The Five Biggest Benefits Your Company Can Get From a Customer Advisory Council


A customer advisory board (also known as a customer advisory council) can provide an abundance of key industry knowledge and insight to the host organization. Collected during in-person meetings, all-hands member calls, and offline discussions with individual members, this intelligence has the potential to significantly alter the way your company does business moving forward.

A customer advisory board can help guide your company and product development road map, as well as its entrance into new markets, partnering strategies, merger and acquisition targets, marketing initiatives, branding and messaging, service and support feedback, and much more.

The outcome of your advisory program is to capture these actionable business recommendations, prioritize them and act on those that make the most sense for the business.

1. Business strategy

You sometimes hear of companies taking their senior executive team off-site for some sort of secret strategy session to devise the company’s overall direction moving forward. A properly run client advisory board can significantly augment these sessions—or even make them unnecessary. Your strategic customers should be able to better advise you on the products and services they desire, what they would pay for them, and how they want them delivered.

After all, everything you do is designed to appeal to their needs, so there really is no one more qualified to council you on how to best target, approach, and serve your client base.

Your council can provide invaluable direction regarding which markets to pursue, what big customer pain points to address, which companies to partner with or acquire, how to best capitalize on competitors’ weak points, and how to position your company for optimal competitive advantage.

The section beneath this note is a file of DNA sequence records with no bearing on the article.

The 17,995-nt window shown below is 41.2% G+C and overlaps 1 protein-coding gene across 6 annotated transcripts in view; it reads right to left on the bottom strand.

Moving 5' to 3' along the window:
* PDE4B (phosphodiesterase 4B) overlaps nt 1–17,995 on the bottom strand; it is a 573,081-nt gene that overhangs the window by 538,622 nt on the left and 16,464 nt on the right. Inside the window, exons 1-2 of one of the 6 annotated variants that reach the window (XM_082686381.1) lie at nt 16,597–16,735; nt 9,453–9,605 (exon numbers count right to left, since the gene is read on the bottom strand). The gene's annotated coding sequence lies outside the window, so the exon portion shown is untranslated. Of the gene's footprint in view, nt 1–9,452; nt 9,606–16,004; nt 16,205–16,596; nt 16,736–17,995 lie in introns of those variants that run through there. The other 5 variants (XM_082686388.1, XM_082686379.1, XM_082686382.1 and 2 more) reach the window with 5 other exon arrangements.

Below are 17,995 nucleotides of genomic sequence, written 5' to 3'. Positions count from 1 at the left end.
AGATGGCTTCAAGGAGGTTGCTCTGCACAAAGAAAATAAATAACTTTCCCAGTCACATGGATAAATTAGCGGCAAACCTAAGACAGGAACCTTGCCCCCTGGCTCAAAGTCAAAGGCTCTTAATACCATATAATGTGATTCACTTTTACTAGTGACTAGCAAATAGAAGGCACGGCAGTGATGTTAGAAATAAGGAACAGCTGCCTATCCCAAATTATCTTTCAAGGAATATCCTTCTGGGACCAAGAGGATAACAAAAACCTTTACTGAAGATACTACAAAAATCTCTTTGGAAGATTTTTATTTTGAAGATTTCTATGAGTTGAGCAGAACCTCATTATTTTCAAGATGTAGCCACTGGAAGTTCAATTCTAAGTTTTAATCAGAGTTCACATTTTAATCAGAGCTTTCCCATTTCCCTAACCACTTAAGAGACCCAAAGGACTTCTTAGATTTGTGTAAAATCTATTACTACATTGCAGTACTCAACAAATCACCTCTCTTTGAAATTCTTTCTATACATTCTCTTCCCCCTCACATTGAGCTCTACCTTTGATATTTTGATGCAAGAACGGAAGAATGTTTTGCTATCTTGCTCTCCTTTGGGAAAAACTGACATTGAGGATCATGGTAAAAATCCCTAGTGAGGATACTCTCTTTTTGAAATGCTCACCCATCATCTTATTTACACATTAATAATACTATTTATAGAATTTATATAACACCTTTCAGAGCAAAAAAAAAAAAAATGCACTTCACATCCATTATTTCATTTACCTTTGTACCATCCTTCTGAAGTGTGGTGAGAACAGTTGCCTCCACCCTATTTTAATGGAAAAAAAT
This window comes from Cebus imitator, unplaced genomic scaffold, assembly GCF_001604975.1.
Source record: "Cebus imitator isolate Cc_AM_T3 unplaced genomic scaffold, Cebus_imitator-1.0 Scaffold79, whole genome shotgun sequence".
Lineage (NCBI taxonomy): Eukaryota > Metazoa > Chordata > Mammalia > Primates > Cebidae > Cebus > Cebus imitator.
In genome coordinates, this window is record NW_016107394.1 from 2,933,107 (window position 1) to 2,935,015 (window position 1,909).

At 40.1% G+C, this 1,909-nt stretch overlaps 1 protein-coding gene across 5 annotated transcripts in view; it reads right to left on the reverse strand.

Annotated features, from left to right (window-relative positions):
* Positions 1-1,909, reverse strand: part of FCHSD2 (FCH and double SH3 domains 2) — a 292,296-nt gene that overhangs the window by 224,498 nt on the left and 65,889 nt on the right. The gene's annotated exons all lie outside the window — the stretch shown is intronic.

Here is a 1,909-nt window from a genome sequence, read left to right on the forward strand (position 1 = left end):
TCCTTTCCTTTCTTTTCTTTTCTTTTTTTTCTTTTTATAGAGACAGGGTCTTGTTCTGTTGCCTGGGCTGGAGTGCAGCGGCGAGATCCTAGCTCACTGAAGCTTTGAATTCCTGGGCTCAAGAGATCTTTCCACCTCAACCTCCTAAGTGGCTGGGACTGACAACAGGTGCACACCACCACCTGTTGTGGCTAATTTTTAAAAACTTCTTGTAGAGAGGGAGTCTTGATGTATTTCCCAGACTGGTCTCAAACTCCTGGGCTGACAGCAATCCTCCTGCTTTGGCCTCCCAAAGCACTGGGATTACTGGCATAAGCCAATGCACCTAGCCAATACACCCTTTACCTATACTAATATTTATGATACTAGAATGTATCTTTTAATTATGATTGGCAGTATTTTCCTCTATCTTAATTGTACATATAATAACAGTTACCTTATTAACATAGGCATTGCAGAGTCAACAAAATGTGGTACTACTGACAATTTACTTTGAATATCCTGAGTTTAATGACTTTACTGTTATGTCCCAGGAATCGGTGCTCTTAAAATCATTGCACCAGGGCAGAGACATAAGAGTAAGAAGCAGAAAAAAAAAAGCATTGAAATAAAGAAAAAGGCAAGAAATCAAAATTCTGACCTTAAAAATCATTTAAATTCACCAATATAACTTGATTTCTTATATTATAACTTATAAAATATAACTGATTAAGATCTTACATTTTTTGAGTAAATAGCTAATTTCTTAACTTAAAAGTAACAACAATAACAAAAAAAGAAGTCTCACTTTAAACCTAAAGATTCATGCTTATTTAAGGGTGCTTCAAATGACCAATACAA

2. Product road map

A customer advisory board is perhaps most often associated with providing feedback and desired direction on the host company’s offerings. Your advisory council can offer an insider’s view of what your target buyer needs and wants from your products and/or services. You don’t have to spend tens of thousands of dollars on inadequate and questionable market research from firms with a poor grasp of your technology. Your council will offer much more targeted and relevant insight.

A council also serves as a great platform for securing beta testers of your new offerings, helping you introduce your solutions to the market and providing immediate validation before you go to market.

3. Incremental revenue

The often unspoken, yet highly desired, benefit from your council is the positive impact you will see in incremental sales revenue. Your members’ organizations in particular will likely increase their overall spend with your business over time. This is because they are privy to your growth strategy, are early testers of your solutions, and feel closer and more dedicated to you and your offerings.